A slower, kinder approach to fashion

This month we are continuing our focus on the ethics and sustainability of fashion.
We believe this is a hugely important topic, not only because of how environmentally and socially damaging the fashion industry can be but also because of how much positive power for change we have as consumers. As much as we love a fashion bargain, the “churn and burn” model employed by most of the lower-cost global fashion brands has caused consumer demand for fast fashion in recent years to reach fever pitch. Research shows that the average consumer bought 60% more items of clothing in 2014 than 2000, yet only kept them for half the time(1). In fact, some estimates suggest that many consumers will discard cheaper garments after wearing them just seven or eight times. This leads to a ghastly amount of waste, with 8,625kgs of clothing heading to landfill every second — that’s enough to fill the Sydney Harbour in a year.(2) As well as the staggering environmental cost, there is a major societal impact caused by supply chains that tend to put profits ahead of people. In developing countries, garment workers are often subjected to unsafe work environments, gruellingly long hours, and are horrendously underpaid. This is why we are proud to work with and support ethical fashion brands like local Melbourne label, Metta. Rather than following the fast fashion trends, Metta is all about slow fashion, creating trans-seasonal, easy to wear clothing from natural fibre fabrics. We caught up with Lynn from Metta to learn more about their fashion philosophy, and what being ethical means to them.

How important is ethical fashion to your customers?

With the increase in conversation circling ethical fashion, there is definitely a portion of our customers who really care about where our products are made and the reasons behind why we do what we do: using 100% natural fibres. At Metta, we believe it is up to us to inform our customers of the benefits of buying natural fibres in order to inspire more care and questioning around ethical production practises.

How have you noticed the fashion industry changing in recent years? Do you think it's moving towards being more ethical overall, or do you think the fast-churn model is getting worse?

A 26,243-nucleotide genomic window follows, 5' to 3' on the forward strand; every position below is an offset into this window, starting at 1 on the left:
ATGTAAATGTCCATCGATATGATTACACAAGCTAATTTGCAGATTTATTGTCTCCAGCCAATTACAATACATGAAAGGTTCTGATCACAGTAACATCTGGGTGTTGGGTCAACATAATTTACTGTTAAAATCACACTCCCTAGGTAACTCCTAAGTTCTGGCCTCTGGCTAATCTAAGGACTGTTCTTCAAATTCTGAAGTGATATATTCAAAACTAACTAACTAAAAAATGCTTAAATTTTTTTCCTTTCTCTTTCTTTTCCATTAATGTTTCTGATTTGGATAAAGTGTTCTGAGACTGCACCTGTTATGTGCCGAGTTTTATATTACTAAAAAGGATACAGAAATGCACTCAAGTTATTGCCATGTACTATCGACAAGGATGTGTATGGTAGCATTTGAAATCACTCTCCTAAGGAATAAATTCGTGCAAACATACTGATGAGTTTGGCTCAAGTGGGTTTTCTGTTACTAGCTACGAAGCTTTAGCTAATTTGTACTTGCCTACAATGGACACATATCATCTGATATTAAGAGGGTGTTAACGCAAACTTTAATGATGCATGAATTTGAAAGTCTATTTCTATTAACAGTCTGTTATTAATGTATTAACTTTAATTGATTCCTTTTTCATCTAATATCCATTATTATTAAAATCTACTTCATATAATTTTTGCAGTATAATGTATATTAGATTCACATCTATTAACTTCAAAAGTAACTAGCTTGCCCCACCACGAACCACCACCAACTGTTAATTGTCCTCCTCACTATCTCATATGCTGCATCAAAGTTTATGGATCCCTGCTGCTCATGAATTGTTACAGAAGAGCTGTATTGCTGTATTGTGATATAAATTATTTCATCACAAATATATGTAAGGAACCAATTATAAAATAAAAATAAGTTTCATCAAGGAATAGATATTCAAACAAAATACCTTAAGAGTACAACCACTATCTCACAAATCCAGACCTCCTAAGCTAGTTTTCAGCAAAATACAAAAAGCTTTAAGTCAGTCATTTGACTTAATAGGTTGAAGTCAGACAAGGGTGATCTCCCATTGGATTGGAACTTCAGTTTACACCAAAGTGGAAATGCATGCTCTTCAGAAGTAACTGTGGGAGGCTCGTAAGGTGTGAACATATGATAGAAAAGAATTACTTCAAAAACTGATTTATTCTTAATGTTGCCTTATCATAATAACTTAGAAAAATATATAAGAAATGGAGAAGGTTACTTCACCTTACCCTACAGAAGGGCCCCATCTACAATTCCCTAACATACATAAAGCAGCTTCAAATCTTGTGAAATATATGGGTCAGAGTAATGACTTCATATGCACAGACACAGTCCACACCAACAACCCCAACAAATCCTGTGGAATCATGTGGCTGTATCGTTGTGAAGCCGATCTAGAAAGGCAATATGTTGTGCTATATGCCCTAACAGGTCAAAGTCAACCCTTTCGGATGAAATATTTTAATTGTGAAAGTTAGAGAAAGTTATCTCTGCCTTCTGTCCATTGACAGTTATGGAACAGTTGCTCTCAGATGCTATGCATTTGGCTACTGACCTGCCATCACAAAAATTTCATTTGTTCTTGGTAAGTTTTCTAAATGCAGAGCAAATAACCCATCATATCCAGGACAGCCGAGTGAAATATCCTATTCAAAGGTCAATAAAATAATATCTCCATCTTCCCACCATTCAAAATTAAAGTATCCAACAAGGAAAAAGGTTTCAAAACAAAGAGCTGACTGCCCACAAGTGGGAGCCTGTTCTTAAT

There are a lot of small businesses popping up with a focus on ethics, thanks to more consumers demanding conscious consumption. It feels like the fast fashion model is also becoming more conscious of this too, however, I feel it is too little too late. There is far too much greenwashing happening from the big brands which can then muddy the waters in regards to small businesses trying to do the right thing. I feel as though in order to move forward, sustainable and ethical choices in production shouldn’t be a choice at all, but rather as the only way to better all areas of the future of the fashion industry.

How do ethics impact your brand and business?

We have always had a strong emphasis on using natural fibres throughout the entire body of the garment, and manufacturing only in small runs. We only use cotton thread and try to eliminate as much plastic as we can when it comes to transportation and distribution of our goods. These little things are not the norm when it comes to production, however, they are essential to us. When plastic does arrive at our door, we reuse this where we can to ensure it doesn’t go to landfill - reinventing its life. At Metta our design philosophy is for everyday wear that can be worn and worn again, however, we do keep in mind that our garments will eventually return to the earth. With the garments made of 100% natural fibres, we ensure the entire outfit will be able to break down. These are all integral to our design philosophy as we believe the future is worth fighting for.

Ethics is a massive topic, and no brand can be perfect! So what are the core values that you are most passionate about?

Perfect, we are not but, we are currently on a mission to improve all aspects in regards to ethics. Our key passion with Metta is keeping it natural and having as little impact on the planet as possible. We are striving to make this follow through in all areas of production. Not only do we believe the planet needs nurturing, but an emphasis on the people who make our clothes is extremely integral to the brand. We believe using reputable manufacturers is so important because no person should ever be subjected to unsafe or poorly paid work.

What are you most proud of about your brand and products?

We love our product and what we have achieved so far as a brand, however, it is the team I am most proud of. We are all from creative backgrounds with a great appreciation for quality, workmanship and textiles, yet we’re all able to bring something different to the table. It’s really fun and exciting to work in such as a creative team and I am excited for what’s to come — so stay tuned!

What can we do as consumers to encourage a more ethical industry?

Education is key! Having conversations with one another about your clothes, where they are made and what they are made of is so important. We need to stand together to support the brands ethically made, cherish artisanal work, and buy with the intention to value while remembering to also give new life to the old. I believe it is so important to support ethical brands as well as to support the brands that are striving for this. We can only do it together. References:
  1. https://www.mckinsey.com/business-functions/sustainability/our-insights/style-thats-sustainable-a-new-fast-fashion-formula
  2. https://www.wri.org/blog/2019/01/numbers-economic-social-and-environmental-impacts-fast-fashion

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